The Minor League Football Championship Series (MLFCS) is the proposed answer of the ongoing question of “Who is the Minor League Football National Champion”?  Many have attempted to determine a true National Champion in the past only to raise more concern and doubts than ever before.

National Playoffs have not worked such as those conducted within the NAFL.  The cost associated with participating in a national playoff system has been so prohibitive, due to travel expenses incurred by the visiting team, that the playoff system has typically sent those teams who are either more fiscally empowered or who have had to travel the least within the playoff structure.

Regional tournaments have worked very well in the past.  Those tournaments such as those operated by National Football Events and the USFA yield highly competitive regional matchups and arguments can be made that the survivor of those regional tournaments could certainly be viable contenders for the National Championship.

We’ve looked to College Football for the answer.  What we have found is a very good system of ranking teams across the nation and placing the top two teams as determined by the BCS Rankings Formula onto the field to fight it out for the National Championship.  Though there are several flaws within the BCS, and there are many who say it is simply not fair to great football programs from “lesser” football conferences, it has provided great National Title Games over the past several years.

Our goal has been to form a Consensus Organization, nationwide, to agree on a format of choosing what teams are invited into the end of year Bowl Games, who will host these Bowl Games and, of course, which of these Bowl Games will be for the Minor League Football Consensus National Championship.  First, we have to determine who is a member of the Consensus.

Over the past two years the Consensus Organization has been made up of the several prominent National Organizations.  Minor League Football, Minor League Football News, National Football Events, The United States Football Association and the U.S. Federation of American Football were the founding members of the National Consensus Organization.  Other organizations who were encouraged to participate (American Football Association, Far West Football Association, Semi-Pro BCS, Western Football News, American Football News and American Football News Today) but all declined or did not respond.  It was determined that those who joined in forming the Consensus are the most prominent and influential of the national organizations and, moreover, have their primary focus on the pulse and needs of Minor League Football across the country.  To that end, over the past two years, this National Consensus Organization has agreed in the naming of 3 Minor League Football Consensus National Champions.

The primary mission of the National Consensus Organization for 2010 and beyond is to increase the body of the National Consensus Organization to include the major Minor League Football Leagues, playing in both Winter/Spring and Summer/Fall season formats, in the National Consensus Organization and to have each of these Leagues participate in the bidding process to host Minor League Football Bowl Championship Series Games.  We anticipate this will become an eight-game showcase of Minor League Football and is designed to ensure that the two top-rated teams in the country meet in the Minor League Consensus National Championship Game, and to create exciting and competitive matchups among fourteen other highly regarded teams in seven other bowl games.  This is an ambitious calling, to be sure.  In the early years there may not be enough leagues interested in hosting the Bowl Championship Games or those who are able to send their league representative to such a game.  In this event, we will obviously reduce the number of hosted Bowl Championship Games.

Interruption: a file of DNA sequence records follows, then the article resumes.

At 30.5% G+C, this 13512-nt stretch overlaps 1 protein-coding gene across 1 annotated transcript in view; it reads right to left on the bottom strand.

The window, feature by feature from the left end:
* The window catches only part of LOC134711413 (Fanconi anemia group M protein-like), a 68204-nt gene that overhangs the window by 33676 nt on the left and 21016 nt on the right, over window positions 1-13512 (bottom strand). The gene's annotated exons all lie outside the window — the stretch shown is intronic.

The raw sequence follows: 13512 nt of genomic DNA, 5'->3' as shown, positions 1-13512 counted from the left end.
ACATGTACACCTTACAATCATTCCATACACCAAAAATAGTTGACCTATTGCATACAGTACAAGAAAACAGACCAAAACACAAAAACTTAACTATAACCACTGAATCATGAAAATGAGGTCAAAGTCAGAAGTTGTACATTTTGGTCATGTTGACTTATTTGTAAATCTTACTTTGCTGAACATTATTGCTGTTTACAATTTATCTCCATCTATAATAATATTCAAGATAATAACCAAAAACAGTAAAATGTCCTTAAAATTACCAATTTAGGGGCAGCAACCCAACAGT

Over the past several years the College BCS has been undeniably successful in achieving its goals. Within the BCS System, the top two teams have played each other 12 times in 12 years by BCS measurements and 9 times in the last 12 according to the AP poll — including the last six years in a row. Additionally, it has provided more access to the major bowls for all eleven conferences, more television exposure, and more postseason revenue than ever before.

The MLFCS games are intended to be operated by community-based organizations in each of the host cities. Today, there are prominent leagues from around the country that are ideally suited to act as these community-based organizations.  All bowl games provide meaningful season-ending opportunities to athletes, teams and leagues across the country.

This integrated system of post-season bowl games offers rewards for teams and places a tremendous premium on the regular season. The system will promote inter-league play within the region of participating leagues as well as encourage competitive inter-league play between those teams who are not traditionally within their normal region.  A thriving bowl structure helps ensure that the regular season remains strong and vibrant.

We encourage the input of league commissioners and officials, team owners and coaches and their respective athletes.  To submit your input, please send an email to us at

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